Amulike, Bridget B.
Project: Leopard and spotted hyena ecology and behavior in Botswana
Support: Elephants Without Borders
Project Abstract: Leopards and spotted hyenas are both iconic carnivore species known to and sought out by most visitors to Africa. Ecologically, they are sympatric over much of their range and often hunt for the same prey species. In addition, leopards hoist kills into trees to avoid theft by hyenas, and the species may kill each other’s cubs. This competition leads to behavioral adaptations to avoid conflict, especially where resources (e.g., prey, trees, safe dens) are scarce. In dramatically seasonal environments like the Okavango Delta, the habitats available to wildlife change significantly, further complicating the behavioral adaptations needed to co-exist and survive. In turn, these behaviors influence the degree to which visitors observe and understand the ecology and conservation of both species.
Neither the interactions of leopards and hyenas, the factors that affect their local distributions, movements, and interactions, nor visitor perceptions of the species and the research techniques used to study them are well documented. An intensive, multi-faceted research project on leopards and hyenas, using state of the art monitoring techniques, will allow for detailed assessment of population density and regulation, as well as the factors affecting their seasonal behaviors, distributions, and interactions. In addition, guest attitudes toward and perceptions of not only the carnivore species themselves (which often are divergent), but also of specific research techniques used to collect essential ecological data, can be assessed through experiential learning and formal and informal surveys.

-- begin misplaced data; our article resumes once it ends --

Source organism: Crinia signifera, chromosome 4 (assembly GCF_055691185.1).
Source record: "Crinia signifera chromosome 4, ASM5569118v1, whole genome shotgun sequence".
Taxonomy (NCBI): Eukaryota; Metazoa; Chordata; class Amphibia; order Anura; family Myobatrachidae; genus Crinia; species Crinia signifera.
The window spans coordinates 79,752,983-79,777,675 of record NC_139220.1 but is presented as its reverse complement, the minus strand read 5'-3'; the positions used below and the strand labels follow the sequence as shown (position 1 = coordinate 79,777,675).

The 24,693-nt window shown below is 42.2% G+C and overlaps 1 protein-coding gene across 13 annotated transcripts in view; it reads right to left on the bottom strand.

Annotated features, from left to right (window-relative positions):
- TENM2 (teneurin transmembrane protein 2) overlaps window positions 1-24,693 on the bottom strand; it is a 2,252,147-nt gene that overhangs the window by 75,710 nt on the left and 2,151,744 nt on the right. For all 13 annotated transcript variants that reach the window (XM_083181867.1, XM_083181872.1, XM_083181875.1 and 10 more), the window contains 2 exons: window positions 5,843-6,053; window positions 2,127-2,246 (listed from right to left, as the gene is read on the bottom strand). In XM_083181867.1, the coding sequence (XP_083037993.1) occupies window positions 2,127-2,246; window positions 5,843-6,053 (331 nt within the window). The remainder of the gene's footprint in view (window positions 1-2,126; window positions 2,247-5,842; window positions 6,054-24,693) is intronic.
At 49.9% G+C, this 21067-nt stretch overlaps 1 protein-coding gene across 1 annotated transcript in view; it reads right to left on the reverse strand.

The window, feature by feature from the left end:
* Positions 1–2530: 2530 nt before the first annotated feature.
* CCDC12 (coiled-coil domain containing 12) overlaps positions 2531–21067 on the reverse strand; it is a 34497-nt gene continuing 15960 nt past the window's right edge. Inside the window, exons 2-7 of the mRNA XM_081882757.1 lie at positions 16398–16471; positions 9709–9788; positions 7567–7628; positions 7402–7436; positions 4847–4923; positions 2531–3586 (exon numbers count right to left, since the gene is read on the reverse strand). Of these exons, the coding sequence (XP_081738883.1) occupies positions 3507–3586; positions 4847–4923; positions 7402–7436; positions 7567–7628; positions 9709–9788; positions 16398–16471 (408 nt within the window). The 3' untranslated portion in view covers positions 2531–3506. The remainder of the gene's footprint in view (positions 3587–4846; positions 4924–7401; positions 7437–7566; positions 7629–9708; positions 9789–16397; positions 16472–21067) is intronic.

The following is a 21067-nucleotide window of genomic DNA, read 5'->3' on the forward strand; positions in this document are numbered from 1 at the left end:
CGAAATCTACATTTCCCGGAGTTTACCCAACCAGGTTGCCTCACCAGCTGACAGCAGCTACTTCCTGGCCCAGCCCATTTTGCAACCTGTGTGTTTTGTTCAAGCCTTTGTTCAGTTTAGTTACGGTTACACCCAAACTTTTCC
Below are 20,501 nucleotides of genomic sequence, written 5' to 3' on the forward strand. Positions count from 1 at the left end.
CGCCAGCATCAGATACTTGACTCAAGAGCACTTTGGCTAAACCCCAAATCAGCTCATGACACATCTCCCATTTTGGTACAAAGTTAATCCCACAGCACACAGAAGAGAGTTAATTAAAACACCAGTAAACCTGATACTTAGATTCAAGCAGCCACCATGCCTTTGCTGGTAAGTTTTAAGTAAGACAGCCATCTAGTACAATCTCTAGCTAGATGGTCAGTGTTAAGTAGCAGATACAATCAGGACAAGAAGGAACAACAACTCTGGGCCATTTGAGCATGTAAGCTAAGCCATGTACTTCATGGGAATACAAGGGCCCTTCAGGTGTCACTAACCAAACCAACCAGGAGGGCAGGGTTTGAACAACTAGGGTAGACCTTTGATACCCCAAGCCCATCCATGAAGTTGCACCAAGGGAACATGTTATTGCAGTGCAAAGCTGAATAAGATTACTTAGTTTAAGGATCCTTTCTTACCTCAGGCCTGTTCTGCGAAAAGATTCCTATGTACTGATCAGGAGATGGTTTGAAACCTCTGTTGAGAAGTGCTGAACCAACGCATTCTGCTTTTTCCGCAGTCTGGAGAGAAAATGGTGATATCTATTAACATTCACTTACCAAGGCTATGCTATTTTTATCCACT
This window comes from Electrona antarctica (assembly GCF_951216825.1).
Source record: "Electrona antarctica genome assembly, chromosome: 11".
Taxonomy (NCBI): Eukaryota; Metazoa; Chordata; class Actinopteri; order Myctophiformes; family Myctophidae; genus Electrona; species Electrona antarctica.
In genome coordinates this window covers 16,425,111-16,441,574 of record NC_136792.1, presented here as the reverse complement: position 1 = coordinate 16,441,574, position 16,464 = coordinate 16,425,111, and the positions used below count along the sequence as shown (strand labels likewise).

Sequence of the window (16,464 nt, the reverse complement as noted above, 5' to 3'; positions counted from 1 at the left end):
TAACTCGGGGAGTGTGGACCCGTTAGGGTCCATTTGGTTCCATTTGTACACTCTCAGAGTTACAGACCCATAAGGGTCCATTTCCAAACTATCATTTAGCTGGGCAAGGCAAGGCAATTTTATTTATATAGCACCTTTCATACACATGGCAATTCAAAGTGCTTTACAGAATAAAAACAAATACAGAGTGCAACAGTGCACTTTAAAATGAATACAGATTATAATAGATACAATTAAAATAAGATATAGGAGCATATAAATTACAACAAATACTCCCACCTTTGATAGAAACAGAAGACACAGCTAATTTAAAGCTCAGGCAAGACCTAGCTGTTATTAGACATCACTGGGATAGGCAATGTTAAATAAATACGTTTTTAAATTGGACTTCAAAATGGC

Amulike, B., S. S. Stevens, and T. L. Serfass. 2013. Enhancing tourist opportunities to view spotted-necked otters (Lutra maculicollis) at Rubondo Island National Park: can the apriori location of latrines simplify identifying best viewing areas? African Journal of Ecology:51:609-617.
Stevens, S. S, B. Amulike, S. R. Ndaga, J. F. Organ, T, L. Serfass,. 2009. Raising support for Rubondo Island National Park, Tanzania: considerations and approaches for an assessment of potential flagship species. Pages 471-486 in J. D. Keyyu, V. Kakengi, M. Musha, J. Ntalilwa, E. Kohi, J. Kimaro, and A. Mwakatobe, Editors. Proceedings of the Seventh TAWIRI Scientific Conference. Tanzania Wildlife Research Institute, Arusha, Tanzania.
Updated: February 26, 2014